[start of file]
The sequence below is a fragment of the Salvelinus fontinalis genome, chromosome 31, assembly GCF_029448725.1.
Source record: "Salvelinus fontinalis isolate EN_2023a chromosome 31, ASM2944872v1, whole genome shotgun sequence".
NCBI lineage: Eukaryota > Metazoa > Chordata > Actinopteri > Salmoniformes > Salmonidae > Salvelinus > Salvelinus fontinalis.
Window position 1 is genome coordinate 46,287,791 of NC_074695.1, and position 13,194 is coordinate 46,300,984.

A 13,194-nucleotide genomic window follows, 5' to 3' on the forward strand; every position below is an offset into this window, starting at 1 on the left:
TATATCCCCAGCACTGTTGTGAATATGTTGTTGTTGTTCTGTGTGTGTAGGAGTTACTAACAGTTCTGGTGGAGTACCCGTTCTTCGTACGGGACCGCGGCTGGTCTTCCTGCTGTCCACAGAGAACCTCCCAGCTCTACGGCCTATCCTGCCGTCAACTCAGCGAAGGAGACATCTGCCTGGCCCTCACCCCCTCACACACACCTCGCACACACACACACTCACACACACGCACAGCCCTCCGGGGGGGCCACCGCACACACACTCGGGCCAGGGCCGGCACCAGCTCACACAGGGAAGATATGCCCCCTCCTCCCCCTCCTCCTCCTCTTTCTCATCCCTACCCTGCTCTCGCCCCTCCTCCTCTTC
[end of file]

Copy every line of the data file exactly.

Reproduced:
The sequence below is a fragment of the Salvelinus fontinalis genome, chromosome 31, assembly GCF_029448725.1.
Source record: "Salvelinus fontinalis isolate EN_2023a chromosome 31, ASM2944872v1, whole genome shotgun sequence".
NCBI lineage: Eukaryota > Metazoa > Chordata > Actinopteri > Salmoniformes > Salmonidae > Salvelinus > Salvelinus fontinalis.
Window position 1 is genome coordinate 46,287,791 of NC_074695.1, and position 13,194 is coordinate 46,300,984.

A 13,194-nucleotide genomic window follows, 5' to 3' on the forward strand; every position below is an offset into this window, starting at 1 on the left:
TATATCCCCAGCACTGTTGTGAATATGTTGTTGTTGTTCTGTGTGTGTAGGAGTTACTAACAGTTCTGGTGGAGTACCCGTTCTTCGTACGGGACCGCGGCTGGTCTTCCTGCTGTCCACAGAGAACCTCCCAGCTCTACGGCCTATCCTGCCGTCAACTCAGCGAAGGAGACATCTGCCTGGCCCTCACCCCCTCACACACACCTCGCACACACACACACTCACACACACGCACAGCCCTCCGGGGGGGCCACCGCACACACACTCGGGCCAGGGCCGGCACCAGCTCACACAGGGAAGATATGCCCCCTCCTCCCCCTCCTCCTCCTCTTTCTCATCCCTACCCTGCTCTCGCCCCTCCTCCTCTTC